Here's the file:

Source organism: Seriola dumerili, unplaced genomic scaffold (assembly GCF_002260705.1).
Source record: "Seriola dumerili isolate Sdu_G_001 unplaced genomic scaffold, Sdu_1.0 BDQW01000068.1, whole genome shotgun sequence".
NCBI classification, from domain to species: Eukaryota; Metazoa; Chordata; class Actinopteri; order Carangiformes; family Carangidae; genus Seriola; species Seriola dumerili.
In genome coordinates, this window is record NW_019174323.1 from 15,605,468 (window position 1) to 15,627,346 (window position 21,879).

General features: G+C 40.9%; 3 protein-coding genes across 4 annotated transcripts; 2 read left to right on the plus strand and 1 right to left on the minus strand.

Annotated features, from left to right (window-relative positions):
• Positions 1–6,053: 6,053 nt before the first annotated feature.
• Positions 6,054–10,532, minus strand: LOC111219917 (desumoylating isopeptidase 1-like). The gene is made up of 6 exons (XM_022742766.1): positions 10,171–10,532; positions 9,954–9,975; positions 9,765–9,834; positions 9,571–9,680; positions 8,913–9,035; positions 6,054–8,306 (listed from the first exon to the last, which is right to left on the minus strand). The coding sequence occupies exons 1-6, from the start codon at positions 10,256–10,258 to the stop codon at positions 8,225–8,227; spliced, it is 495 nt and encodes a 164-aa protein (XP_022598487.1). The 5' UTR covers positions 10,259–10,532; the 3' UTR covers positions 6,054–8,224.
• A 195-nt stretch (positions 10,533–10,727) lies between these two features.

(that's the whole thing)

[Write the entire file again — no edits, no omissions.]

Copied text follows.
Source organism: Seriola dumerili, unplaced genomic scaffold (assembly GCF_002260705.1).
Source record: "Seriola dumerili isolate Sdu_G_001 unplaced genomic scaffold, Sdu_1.0 BDQW01000068.1, whole genome shotgun sequence".
NCBI classification, from domain to species: Eukaryota; Metazoa; Chordata; class Actinopteri; order Carangiformes; family Carangidae; genus Seriola; species Seriola dumerili.
In genome coordinates, this window is record NW_019174323.1 from 15,605,468 (window position 1) to 15,627,346 (window position 21,879).

General features: G+C 40.9%; 3 protein-coding genes across 4 annotated transcripts; 2 read left to right on the plus strand and 1 right to left on the minus strand.

Annotated features, from left to right (window-relative positions):
• Positions 1–6,053: 6,053 nt before the first annotated feature.
• Positions 6,054–10,532, minus strand: LOC111219917 (desumoylating isopeptidase 1-like). The gene is made up of 6 exons (XM_022742766.1): positions 10,171–10,532; positions 9,954–9,975; positions 9,765–9,834; positions 9,571–9,680; positions 8,913–9,035; positions 6,054–8,306 (listed from the first exon to the last, which is right to left on the minus strand). The coding sequence occupies exons 1-6, from the start codon at positions 10,256–10,258 to the stop codon at positions 8,225–8,227; spliced, it is 495 nt and encodes a 164-aa protein (XP_022598487.1). The 5' UTR covers positions 10,259–10,532; the 3' UTR covers positions 6,054–8,224.
• A 195-nt stretch (positions 10,533–10,727) lies between these two features.